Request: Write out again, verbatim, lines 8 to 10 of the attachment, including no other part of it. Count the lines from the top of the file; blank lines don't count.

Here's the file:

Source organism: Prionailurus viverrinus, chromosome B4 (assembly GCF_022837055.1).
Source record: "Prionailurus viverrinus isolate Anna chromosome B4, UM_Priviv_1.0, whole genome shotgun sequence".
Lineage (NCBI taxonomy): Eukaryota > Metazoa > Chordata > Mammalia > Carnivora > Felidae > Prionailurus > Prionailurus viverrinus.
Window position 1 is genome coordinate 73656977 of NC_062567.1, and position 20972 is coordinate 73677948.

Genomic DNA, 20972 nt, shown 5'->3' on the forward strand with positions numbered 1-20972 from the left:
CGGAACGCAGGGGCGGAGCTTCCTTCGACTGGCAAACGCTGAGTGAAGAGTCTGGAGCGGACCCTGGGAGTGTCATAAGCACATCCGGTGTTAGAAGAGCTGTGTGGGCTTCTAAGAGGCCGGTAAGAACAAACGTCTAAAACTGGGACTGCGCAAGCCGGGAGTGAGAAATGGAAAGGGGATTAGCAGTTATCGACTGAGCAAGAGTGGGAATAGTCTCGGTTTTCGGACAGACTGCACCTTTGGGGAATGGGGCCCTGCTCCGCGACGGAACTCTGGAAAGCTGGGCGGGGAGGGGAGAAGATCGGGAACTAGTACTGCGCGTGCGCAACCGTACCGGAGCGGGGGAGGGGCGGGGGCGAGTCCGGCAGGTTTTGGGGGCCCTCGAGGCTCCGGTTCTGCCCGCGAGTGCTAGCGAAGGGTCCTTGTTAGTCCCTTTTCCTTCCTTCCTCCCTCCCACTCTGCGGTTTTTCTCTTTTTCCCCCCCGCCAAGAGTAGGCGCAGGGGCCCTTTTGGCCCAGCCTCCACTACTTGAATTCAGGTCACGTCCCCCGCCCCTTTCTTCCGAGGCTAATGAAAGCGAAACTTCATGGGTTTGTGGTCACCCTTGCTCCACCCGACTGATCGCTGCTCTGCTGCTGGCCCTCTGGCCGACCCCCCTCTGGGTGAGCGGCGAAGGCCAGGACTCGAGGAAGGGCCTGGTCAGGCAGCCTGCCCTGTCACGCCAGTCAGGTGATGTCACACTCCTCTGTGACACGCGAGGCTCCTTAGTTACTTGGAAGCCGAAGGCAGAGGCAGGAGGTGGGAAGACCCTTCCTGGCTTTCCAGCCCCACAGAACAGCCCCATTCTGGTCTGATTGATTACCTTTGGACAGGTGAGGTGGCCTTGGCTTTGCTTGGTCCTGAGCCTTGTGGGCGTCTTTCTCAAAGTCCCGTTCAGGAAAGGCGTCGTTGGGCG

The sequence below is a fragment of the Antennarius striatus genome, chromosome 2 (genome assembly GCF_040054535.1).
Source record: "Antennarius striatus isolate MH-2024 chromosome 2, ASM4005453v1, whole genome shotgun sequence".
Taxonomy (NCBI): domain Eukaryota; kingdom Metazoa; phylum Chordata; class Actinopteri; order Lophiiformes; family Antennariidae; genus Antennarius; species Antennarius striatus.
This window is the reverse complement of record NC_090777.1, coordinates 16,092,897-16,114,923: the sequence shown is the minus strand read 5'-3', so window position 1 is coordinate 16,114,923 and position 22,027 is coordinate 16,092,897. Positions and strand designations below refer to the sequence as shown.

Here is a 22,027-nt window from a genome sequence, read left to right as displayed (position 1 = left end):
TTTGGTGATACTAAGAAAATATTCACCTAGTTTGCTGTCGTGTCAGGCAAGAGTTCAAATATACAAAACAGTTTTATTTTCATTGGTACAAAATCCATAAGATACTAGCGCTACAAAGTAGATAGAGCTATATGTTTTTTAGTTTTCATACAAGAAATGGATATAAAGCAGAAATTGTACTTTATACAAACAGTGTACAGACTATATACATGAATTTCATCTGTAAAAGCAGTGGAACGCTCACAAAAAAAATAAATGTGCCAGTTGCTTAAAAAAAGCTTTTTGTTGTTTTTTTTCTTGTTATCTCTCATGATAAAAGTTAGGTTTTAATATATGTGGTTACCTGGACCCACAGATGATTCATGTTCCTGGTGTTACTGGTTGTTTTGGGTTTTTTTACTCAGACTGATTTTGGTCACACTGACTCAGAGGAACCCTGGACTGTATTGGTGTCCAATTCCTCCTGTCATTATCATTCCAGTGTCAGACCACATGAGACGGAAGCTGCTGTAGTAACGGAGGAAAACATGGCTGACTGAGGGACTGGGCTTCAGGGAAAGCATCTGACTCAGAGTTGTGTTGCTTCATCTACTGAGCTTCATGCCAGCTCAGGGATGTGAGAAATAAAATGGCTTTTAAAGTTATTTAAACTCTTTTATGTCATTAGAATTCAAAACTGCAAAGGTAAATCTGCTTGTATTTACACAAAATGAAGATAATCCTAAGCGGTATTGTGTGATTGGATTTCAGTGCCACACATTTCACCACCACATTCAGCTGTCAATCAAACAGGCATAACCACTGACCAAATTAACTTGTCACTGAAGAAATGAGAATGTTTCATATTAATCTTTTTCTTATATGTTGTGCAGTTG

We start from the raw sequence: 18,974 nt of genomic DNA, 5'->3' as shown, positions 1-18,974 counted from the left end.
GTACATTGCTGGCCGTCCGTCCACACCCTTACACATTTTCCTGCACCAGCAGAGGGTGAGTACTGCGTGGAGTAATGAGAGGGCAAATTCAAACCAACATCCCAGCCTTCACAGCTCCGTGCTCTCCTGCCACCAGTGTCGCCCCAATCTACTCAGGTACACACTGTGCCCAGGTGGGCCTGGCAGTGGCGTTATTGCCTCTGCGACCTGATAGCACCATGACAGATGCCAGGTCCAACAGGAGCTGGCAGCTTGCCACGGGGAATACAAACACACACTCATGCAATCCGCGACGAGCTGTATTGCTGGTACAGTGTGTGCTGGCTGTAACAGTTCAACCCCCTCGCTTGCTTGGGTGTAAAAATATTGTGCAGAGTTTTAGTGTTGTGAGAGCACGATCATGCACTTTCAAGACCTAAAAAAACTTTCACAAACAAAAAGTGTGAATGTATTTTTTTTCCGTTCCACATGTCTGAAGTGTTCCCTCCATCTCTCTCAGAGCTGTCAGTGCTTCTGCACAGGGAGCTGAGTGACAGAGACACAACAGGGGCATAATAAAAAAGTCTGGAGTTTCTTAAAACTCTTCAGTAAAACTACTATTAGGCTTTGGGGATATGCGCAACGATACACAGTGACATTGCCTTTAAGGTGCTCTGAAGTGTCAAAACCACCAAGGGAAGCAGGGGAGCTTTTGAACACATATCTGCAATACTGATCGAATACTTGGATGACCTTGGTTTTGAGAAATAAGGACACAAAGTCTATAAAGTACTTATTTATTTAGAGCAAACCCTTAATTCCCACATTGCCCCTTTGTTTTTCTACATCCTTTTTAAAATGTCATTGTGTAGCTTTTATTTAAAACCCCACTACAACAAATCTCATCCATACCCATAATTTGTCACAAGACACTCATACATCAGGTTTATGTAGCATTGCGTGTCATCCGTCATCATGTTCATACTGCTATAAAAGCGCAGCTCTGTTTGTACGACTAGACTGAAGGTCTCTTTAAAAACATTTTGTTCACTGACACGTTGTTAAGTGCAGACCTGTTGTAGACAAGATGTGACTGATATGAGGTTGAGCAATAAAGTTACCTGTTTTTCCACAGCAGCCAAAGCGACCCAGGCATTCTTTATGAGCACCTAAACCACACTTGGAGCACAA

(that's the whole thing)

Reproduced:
Source record: "Antennarius striatus isolate MH-2024 chromosome 2, ASM4005453v1, whole genome shotgun sequence".
Taxonomy (NCBI): domain Eukaryota; kingdom Metazoa; phylum Chordata; class Actinopteri; order Lophiiformes; family Antennariidae; genus Antennarius; species Antennarius striatus.
This window is the reverse complement of record NC_090777.1, coordinates 16,092,897-16,114,923: the sequence shown is the minus strand read 5'-3', so window position 1 is coordinate 16,114,923 and position 22,027 is coordinate 16,092,897. Positions and strand designations below refer to the sequence as shown.